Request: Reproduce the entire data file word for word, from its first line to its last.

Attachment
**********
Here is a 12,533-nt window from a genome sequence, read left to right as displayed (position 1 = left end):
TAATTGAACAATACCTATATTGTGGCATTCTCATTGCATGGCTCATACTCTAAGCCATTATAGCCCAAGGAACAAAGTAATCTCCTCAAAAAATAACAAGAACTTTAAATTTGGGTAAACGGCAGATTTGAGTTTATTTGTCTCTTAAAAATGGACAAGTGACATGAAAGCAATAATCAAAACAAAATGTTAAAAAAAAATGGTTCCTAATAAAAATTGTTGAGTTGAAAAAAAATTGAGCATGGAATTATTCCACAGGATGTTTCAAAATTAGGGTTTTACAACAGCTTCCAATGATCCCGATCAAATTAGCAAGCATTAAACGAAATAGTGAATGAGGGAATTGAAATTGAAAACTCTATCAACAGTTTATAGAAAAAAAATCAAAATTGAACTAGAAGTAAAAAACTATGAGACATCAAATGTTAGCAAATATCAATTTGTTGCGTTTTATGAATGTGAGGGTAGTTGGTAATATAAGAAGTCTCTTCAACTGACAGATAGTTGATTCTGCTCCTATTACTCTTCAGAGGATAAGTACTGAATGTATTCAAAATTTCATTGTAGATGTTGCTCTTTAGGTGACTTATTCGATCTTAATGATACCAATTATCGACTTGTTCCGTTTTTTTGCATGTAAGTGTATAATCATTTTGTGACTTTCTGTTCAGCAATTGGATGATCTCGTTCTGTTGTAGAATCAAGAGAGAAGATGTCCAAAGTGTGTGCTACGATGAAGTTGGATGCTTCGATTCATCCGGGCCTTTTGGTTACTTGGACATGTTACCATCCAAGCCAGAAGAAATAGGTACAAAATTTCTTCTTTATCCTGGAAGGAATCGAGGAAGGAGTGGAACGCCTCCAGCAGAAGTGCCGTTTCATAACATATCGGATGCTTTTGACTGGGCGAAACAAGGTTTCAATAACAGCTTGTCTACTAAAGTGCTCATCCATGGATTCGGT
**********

Here is a 12,533-nt window from a genome sequence, read left to right as displayed (position 1 = left end):
TAATTGAACAATACCTATATTGTGGCATTCTCATTGCATGGCTCATACTCTAAGCCATTATAGCCCAAGGAACAAAGTAATCTCCTCAAAAAATAACAAGAACTTTAAATTTGGGTAAACGGCAGATTTGAGTTTATTTGTCTCTTAAAAATGGACAAGTGACATGAAAGCAATAATCAAAACAAAATGTTAAAAAAAAATGGTTCCTAATAAAAATTGTTGAGTTGAAAAAAAATTGAGCATGGAATTATTCCACAGGATGTTTCAAAATTAGGGTTTTACAACAGCTTCCAATGATCCCGATCAAATTAGCAAGCATTAAACGAAATAGTGAATGAGGGAATTGAAATTGAAAACTCTATCAACAGTTTATAGAAAAAAAATCAAAATTGAACTAGAAGTAAAAAACTATGAGACATCAAATGTTAGCAAATATCAATTTGTTGCGTTTTATGAATGTGAGGGTAGTTGGTAATATAAGAAGTCTCTTCAACTGACAGATAGTTGATTCTGCTCCTATTACTCTTCAGAGGATAAGTACTGAATGTATTCAAAATTTCATTGTAGATGTTGCTCTTTAGGTGACTTATTCGATCTTAATGATACCAATTATCGACTTGTTCCGTTTTTTTGCATGTAAGTGTATAATCATTTTGTGACTTTCTGTTCAGCAATTGGATGATCTCGTTCTGTTGTAGAATCAAGAGAGAAGATGTCCAAAGTGTGTGCTACGATGAAGTTGGATGCTTCGATTCATCCGGGCCTTTTGGTTACTTGGACATGTTACCATCCAAGCCAGAAGAAATAGGTACAAAATTTCTTCTTTATCCTGGAAGGAATCGAGGAAGGAGTGGAACGCCTCCAGCAGAAGTGCCGTTTCATAACATATCGGATGCTTTTGACTGGGCGAAACAAGGTTTCAATAACAGCTTGTCTACTAAAGTGCTCATCCATGGATTCGGT